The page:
Gene Woodard Headshot

I continue to reflect back on the summer of 2022, when my good friend, Ray Wittmier, and I set off on a coast-to-coast bike ride. What I am discovering is that the life and leadership lessons that I took from that adventure far exceeded anything that I anticipated.  

Not only did pedaling 3,400 miles require extensive mental and physical strength, but I was definitely reminded that when faced with challenges, there are often genuinely good people that will get you through. Here’s a quick story to that end: 

Despite cycling almost daily for over 15 years and in all kinds of conditions, I took a fall on the very first day of riding. I absentmindedly rested my hands on top of the handlebars while riding Ray’s wheel too closely. I heard him yell out “rock,” and next thing I knew, I hit a rock the size of a softball. My hands slipped off the bars and my chest followed.  

Luckily enough, I fell onto tall grass and soft dirt. All that was hurt was my confidence, and a bit of pride. It took a week of riding to ease the anxiety I felt from the sight of rocks on the road, but I conquered my fears and we kept moving forward.   

Then, on day 47, I fell again while crossing a railroad track. Unlike my first tumble, this resulted from incorrectly negotiating the angle of the track as traffic was passing on the left. My front tire got caught and I did a perfect four-point landing on the blacktop, thankfully resulting in only bruises, a scraped knee, hip, elbow and shoulder. While this type of fall is one that many cyclists can experience, it took me the remainder of the day to stop beating myself up about it. 

Falls weren’t our only challenges. We also faced mechanical struggles on our journey. My rear wheel had to be trued twice and I had six flats. Meanwhile, Ray had a broken derailer and he disabled his rear wheel when he rode into a pothole.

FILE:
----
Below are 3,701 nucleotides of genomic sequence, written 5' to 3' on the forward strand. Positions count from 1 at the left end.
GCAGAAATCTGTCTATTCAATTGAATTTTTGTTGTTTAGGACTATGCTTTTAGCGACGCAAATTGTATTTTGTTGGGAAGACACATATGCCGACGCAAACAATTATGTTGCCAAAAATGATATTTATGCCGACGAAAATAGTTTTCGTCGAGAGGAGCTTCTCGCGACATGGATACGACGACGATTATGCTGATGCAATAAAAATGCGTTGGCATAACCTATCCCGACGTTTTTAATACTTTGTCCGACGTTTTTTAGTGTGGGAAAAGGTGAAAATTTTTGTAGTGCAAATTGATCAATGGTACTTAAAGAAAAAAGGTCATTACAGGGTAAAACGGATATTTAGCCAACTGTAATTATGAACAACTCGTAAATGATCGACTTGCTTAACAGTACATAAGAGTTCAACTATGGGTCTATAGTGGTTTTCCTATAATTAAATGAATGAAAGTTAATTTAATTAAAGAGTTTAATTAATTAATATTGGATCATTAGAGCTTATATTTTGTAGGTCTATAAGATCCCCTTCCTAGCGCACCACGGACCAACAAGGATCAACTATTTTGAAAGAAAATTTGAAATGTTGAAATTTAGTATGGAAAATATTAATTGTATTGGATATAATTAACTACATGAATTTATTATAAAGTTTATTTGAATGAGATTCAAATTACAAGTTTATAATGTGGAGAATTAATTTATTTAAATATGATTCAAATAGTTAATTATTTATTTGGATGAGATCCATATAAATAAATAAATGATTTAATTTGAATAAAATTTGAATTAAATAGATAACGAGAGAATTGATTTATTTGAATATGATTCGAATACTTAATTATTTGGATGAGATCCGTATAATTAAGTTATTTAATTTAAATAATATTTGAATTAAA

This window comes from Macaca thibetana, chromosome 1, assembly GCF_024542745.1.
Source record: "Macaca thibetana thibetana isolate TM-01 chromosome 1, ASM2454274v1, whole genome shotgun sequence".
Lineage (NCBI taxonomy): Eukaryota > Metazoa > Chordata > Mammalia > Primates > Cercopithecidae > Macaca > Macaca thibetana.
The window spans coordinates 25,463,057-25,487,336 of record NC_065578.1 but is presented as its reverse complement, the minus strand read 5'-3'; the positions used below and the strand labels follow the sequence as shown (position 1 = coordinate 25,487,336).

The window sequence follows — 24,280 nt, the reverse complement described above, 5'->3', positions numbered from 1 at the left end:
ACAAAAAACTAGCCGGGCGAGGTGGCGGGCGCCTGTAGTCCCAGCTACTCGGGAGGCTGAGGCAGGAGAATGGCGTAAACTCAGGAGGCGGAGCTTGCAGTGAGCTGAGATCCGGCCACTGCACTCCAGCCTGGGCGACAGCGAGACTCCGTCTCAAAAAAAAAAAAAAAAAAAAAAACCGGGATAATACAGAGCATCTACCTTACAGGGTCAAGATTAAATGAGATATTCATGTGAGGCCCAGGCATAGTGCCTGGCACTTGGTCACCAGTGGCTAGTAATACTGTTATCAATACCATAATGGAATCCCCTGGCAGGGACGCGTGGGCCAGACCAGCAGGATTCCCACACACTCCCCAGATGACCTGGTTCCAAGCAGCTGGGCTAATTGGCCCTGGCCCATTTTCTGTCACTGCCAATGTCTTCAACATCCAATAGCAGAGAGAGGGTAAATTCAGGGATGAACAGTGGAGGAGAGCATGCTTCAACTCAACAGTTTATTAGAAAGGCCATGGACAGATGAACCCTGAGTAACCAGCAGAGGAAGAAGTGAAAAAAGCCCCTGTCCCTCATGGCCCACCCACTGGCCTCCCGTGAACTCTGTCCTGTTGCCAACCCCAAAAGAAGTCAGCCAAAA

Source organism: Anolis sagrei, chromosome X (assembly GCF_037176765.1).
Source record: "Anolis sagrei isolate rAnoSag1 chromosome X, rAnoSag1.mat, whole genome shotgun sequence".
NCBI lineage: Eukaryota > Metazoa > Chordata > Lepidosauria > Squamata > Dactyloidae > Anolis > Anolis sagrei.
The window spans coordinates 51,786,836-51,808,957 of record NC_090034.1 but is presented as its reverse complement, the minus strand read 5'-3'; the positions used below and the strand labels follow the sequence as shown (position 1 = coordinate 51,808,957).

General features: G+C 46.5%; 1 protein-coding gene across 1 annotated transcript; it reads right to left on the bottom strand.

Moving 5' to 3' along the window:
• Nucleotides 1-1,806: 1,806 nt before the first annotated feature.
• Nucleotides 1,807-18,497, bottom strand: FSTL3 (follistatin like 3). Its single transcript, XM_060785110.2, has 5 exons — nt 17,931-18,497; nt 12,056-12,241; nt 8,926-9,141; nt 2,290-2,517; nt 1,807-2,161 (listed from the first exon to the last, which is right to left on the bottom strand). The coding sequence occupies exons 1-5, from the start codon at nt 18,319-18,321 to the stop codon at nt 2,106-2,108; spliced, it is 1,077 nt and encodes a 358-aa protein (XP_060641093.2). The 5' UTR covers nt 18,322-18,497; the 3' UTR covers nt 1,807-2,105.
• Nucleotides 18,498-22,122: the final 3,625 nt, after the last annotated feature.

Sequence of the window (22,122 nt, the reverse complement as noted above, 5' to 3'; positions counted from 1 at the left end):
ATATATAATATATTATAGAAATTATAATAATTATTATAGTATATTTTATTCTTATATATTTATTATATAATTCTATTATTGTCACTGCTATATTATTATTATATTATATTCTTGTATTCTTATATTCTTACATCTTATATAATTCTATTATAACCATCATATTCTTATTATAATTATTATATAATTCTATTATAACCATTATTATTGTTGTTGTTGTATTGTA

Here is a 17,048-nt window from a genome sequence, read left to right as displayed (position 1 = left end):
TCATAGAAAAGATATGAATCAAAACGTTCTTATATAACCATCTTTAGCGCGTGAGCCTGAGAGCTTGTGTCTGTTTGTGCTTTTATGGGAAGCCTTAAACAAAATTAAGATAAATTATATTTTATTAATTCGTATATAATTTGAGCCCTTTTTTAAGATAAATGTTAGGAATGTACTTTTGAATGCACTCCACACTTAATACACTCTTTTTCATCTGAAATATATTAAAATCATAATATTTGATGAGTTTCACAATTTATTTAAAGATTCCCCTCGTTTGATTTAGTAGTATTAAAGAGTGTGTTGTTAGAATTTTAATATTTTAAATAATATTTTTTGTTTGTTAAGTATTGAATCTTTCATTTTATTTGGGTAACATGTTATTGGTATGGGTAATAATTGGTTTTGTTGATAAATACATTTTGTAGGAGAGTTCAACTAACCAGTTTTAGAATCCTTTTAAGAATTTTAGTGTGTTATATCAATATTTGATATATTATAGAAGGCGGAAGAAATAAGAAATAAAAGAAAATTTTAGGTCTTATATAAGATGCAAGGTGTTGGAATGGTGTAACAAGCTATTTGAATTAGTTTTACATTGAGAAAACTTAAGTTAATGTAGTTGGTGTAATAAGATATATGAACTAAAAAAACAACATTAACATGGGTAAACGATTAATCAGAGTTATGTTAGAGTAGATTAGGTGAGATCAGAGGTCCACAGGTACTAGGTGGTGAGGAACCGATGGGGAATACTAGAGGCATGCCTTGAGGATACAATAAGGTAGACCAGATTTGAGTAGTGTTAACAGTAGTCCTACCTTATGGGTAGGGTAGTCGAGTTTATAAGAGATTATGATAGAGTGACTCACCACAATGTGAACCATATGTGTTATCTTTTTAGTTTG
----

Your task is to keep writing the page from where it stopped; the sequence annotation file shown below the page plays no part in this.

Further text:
Despite all the challenges and frustrations, we felt the hands of support from all kinds of people along our journey — the individual that drove us an hour to the nearest bike shop; the mechanics that stopped doing what they were doing to make immediate repairs on our bicycles; and people who offered us room and board along the way. Without this kindness we could have been stranded, frustrated and demoralized. 

This support we felt along the way reminded me that despite racial and political overtones, it is kindness and empathy when someone is vulnerable that brings us together as a society.  

As we cycled through white rural areas and urban black neighborhoods, we never felt as though the color of our skin were in the forefront. We were two senior citizen men — an African American and White American — riding to raise awareness and funds for St. Baldrick’s Childhood Cancer Research Foundation and achieve a life goal.   

People were interested in our journey and helping us get to our destination safely. This experience reminded us that acts of kindness have lifelong impacts, especially when someone has a fall (in life or on a bicycle):  

Lesson 1: When you experience unintended outcomes or problems, focus on resolving the situation. Yes, it could be frustrating, but focus your energy on getting back on track and obtaining your goal.  

Lessons 2: Despite how contentious politically and racially this country and the world seems to be, my belief that most people are kind and well-meaning is reaffirmed. Everyone we met wished us well, some prayed for us right on the spot, and others offered assistance. It was inspiring.

Lesson 3: People will go out of their way to help even without prompting. People stopped to give us directions, offer rides, and provide food and water. I learned that I must continue to pay this kindness forward and I encourage you to do the same. Whether working in a facility or out in your everyday life, provide assistance without prompting.  

Gene Woodard, R.E.H., spent more than 45 years in the cleaning industry, retiring as the director of building services at the University of Washington, before which he spent almost a decade at Emanual Hospital in Portland, Oregon. Gene was also a founding member of the Healthy Green Schools & Colleges Steering Committee and served for many years as an advisory board member of Facility Cleaning Decisions magazine.